Resonance Design

everything and nothing that involves notions of a design and thinking pattern that Rob van Kranenburg and me called "Resonance Design" (or Extelligence Design, your choice)

Friday, October 28, 2005

New fuel for Neuland

Solid methanol promises battery breakthrough
New technology makes methanol a safe source of power for portables

Simon Burns in Singapore, 27 Oct 2005

A Japanese company today unveiled a breakthrough fuel cell for mobile computers based on so-called 'solid methanol' technology.

Kurita Water Industries claims that the technology solves the safety issues that have previously prevented widespread adoption of this volatile material as a power source.

Methanol fuel cells promise to give notebook PCs and mobile phones battery life measured in days or even weeks.

Thursday, October 27, 2005

In 2003 they called it motes, now RFID

The Real World as Database

Posted March 28, 2003
by David Pescovitz

After an earthquake, how do you know if a skyscraper is safe to enter? Try asking it.

That's the idea behind TinyDB, a database system developed at the Intel Research Laboratory Berkeley and UC Berkeley for networks of tiny wireless sensors called "motes."Only a few cubic centimeters in size, the motes collect light, temperature, humidity, and other data about their physical environment. The data is then relayed from mote to neighboring mote until it reaches its desired destination for processing. In one recent experiment, motes embedded behind a building's walls diagnosed seismic stability. In another ongoing project, sensors in the burrows of endangered sea birds on Great Duck Island, near Acadia National Park, Maine, monitor the environmental factors affecting the creatures' comings and goings (see photo gallery).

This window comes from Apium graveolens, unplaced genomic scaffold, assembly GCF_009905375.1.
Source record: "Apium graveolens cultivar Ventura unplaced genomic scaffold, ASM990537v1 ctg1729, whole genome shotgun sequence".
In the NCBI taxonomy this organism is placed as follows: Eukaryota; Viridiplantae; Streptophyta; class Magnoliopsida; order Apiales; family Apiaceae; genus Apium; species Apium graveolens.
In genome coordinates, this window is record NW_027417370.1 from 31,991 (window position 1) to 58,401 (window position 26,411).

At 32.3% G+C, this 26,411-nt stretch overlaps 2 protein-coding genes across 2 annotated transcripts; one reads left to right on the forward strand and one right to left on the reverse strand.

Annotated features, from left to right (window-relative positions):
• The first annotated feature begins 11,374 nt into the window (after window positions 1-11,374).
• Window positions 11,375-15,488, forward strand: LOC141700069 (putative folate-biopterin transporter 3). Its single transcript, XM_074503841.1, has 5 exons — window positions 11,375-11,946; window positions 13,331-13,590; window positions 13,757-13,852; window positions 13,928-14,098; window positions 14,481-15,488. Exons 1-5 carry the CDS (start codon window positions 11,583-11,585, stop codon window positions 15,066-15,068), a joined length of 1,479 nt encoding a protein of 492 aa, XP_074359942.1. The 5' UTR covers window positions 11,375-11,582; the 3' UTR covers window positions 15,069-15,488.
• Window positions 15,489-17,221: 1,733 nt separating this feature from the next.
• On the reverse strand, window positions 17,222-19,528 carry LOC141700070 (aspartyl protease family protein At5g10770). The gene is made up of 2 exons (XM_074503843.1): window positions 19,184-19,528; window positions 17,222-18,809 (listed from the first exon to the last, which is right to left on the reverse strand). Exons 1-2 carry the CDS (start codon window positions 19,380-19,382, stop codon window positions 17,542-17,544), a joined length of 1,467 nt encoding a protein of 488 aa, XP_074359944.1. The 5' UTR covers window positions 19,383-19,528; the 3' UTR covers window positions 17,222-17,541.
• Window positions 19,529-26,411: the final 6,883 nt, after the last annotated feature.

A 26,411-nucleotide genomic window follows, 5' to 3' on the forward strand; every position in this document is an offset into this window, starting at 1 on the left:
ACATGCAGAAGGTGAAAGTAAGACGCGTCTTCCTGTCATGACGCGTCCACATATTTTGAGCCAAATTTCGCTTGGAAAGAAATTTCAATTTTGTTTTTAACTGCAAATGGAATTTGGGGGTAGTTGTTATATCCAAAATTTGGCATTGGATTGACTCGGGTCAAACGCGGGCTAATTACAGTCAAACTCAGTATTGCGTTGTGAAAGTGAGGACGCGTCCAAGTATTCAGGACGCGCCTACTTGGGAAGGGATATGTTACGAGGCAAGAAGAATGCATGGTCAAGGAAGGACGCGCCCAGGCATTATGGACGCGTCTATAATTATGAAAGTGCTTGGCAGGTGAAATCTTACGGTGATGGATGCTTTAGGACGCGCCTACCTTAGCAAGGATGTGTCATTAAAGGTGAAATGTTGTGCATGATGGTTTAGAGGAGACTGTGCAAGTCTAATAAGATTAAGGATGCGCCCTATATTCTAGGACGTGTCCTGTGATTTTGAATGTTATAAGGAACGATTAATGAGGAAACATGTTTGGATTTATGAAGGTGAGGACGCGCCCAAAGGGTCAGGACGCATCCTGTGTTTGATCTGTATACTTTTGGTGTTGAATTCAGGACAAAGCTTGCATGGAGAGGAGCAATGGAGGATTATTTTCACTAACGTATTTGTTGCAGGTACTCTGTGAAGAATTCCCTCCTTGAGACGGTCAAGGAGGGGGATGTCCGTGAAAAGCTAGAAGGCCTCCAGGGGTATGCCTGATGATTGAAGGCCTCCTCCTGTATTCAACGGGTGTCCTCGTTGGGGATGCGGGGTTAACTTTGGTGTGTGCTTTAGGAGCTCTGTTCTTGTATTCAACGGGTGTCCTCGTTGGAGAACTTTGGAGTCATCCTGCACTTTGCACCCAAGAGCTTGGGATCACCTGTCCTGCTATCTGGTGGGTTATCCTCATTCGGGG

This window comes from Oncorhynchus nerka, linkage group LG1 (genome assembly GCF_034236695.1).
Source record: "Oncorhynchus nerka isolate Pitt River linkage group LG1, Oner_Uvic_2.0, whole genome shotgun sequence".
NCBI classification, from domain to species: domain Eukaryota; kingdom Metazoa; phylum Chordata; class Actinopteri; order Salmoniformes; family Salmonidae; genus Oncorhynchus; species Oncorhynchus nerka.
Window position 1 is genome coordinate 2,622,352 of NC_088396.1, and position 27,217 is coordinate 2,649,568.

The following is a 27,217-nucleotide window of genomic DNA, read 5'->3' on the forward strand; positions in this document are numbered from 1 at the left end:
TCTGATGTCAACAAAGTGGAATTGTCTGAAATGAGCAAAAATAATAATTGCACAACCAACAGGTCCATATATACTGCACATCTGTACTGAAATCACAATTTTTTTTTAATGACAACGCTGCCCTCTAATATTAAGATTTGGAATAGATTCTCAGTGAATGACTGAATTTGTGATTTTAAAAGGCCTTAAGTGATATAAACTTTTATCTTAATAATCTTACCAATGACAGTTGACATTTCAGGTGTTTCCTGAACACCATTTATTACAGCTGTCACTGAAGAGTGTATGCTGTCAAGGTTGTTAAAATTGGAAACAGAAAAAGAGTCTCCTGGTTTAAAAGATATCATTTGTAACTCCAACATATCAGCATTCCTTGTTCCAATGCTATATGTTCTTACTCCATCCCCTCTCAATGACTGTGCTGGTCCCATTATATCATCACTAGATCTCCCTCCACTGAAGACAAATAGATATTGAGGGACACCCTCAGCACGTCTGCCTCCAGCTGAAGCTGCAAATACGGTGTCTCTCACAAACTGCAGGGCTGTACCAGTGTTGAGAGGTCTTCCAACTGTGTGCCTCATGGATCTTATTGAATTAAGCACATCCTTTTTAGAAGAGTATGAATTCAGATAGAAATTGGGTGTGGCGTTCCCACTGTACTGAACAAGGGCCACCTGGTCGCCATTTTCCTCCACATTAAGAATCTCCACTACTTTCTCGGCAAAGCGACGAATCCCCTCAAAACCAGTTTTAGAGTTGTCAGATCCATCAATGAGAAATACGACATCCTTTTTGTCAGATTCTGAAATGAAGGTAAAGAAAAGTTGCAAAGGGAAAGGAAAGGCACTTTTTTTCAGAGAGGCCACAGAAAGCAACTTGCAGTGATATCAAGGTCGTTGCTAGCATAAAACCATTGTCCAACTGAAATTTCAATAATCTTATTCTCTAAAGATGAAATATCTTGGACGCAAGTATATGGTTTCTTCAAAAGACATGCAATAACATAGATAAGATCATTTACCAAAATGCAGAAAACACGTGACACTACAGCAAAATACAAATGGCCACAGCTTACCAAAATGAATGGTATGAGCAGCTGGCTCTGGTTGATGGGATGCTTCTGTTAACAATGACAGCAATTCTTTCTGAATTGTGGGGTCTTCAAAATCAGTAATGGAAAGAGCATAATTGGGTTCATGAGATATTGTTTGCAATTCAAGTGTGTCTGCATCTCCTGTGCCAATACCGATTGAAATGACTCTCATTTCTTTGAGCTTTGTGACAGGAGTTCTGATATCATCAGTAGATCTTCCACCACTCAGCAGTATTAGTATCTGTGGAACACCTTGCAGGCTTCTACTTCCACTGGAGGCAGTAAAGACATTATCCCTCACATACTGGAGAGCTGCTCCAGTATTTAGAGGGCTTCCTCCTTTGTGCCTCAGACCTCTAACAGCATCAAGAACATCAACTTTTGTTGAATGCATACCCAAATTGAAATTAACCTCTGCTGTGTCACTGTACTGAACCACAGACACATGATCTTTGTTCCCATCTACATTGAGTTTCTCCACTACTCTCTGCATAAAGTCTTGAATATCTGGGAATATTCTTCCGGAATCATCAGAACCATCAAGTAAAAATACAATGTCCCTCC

ThingLink is really a convention for marking things.

Free Product Code, by Ulla-Maaria:

What would be a for the products in the invisible tail? I started to think about this after meeting Jimbo Wales at Reboot 7 in Copenhagen. With my friends Adam Wern, Jyri Engeström, and Eric Wahlforss, we came up with a definition for a free product code called ThingLink ( ThingLink is an open project aiming to enable anybody to create unique product codes for free. Literally, ThingLinks are meant to work as links to things that exist offline.